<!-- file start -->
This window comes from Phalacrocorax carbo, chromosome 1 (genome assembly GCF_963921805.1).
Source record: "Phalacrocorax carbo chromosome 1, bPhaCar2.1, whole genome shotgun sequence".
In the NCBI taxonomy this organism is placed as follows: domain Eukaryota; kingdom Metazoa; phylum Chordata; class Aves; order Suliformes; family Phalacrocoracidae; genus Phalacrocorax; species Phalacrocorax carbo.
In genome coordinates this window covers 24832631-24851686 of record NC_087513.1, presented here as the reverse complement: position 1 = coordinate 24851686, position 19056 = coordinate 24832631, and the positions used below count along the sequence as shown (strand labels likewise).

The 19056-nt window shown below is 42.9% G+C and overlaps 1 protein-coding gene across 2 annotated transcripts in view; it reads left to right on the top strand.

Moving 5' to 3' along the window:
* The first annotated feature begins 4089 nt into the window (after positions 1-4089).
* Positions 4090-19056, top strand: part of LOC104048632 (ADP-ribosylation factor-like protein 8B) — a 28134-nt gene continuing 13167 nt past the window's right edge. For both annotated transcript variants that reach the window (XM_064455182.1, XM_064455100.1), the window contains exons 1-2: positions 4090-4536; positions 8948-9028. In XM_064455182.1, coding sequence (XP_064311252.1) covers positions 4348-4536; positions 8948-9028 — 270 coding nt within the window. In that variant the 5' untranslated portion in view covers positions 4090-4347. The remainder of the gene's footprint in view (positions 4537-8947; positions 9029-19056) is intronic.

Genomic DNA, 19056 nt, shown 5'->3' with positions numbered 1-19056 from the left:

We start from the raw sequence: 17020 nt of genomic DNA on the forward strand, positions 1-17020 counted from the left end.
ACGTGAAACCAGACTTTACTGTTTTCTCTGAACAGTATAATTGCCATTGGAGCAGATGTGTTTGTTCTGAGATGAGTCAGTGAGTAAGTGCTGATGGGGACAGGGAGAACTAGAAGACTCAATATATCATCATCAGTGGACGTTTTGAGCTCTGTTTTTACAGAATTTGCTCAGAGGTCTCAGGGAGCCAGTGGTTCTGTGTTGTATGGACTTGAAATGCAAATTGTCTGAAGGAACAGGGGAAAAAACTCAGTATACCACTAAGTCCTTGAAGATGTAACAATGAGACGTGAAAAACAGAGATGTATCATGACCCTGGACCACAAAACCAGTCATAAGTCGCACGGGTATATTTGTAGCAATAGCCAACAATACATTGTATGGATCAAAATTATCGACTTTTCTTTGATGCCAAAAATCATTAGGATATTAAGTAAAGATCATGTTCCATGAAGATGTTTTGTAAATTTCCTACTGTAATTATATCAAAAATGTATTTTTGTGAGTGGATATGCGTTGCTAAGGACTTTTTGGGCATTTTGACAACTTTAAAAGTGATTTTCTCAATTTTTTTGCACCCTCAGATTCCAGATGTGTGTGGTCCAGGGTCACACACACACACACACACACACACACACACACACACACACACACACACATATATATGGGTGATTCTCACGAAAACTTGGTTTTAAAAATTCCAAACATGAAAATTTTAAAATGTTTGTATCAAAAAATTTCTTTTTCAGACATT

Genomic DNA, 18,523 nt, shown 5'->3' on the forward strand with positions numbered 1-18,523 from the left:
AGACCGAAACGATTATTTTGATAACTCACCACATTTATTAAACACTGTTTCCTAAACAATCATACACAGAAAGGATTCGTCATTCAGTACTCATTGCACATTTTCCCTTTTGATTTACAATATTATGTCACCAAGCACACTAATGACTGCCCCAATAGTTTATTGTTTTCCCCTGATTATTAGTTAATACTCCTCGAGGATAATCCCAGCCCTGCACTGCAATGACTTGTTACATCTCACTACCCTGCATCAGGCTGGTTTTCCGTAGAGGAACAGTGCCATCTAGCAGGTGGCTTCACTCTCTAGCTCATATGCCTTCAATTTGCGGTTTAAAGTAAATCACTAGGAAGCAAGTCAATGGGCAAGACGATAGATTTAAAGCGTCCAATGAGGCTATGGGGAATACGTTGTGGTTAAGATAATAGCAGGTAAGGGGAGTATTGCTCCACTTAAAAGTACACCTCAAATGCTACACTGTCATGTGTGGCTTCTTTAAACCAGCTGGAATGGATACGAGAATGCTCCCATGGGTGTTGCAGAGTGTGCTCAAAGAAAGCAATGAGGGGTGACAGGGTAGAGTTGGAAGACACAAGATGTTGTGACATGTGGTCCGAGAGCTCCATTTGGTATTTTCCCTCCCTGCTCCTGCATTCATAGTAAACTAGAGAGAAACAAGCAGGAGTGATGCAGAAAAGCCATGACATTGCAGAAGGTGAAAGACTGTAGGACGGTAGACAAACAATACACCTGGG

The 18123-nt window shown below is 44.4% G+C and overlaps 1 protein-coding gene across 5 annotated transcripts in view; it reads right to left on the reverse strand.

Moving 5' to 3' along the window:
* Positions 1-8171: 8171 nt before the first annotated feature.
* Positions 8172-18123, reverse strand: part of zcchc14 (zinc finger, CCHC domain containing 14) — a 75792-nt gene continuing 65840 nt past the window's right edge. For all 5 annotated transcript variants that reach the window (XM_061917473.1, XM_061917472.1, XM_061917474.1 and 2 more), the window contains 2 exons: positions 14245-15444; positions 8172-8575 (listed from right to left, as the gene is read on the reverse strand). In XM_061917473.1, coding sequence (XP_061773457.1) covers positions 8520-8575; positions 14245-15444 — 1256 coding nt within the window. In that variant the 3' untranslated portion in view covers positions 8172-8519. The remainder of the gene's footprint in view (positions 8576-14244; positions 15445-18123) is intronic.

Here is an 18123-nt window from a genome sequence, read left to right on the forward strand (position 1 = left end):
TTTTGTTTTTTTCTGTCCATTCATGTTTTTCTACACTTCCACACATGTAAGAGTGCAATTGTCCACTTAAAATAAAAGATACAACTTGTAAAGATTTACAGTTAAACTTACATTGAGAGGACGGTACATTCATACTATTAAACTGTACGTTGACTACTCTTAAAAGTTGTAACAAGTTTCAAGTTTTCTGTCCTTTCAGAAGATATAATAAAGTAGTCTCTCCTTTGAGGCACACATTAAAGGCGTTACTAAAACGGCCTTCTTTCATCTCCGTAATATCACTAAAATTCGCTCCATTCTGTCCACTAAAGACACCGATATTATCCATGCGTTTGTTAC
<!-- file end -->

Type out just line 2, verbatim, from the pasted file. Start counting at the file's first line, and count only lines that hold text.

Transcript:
Source record: "Phalacrocorax carbo chromosome 1, bPhaCar2.1, whole genome shotgun sequence".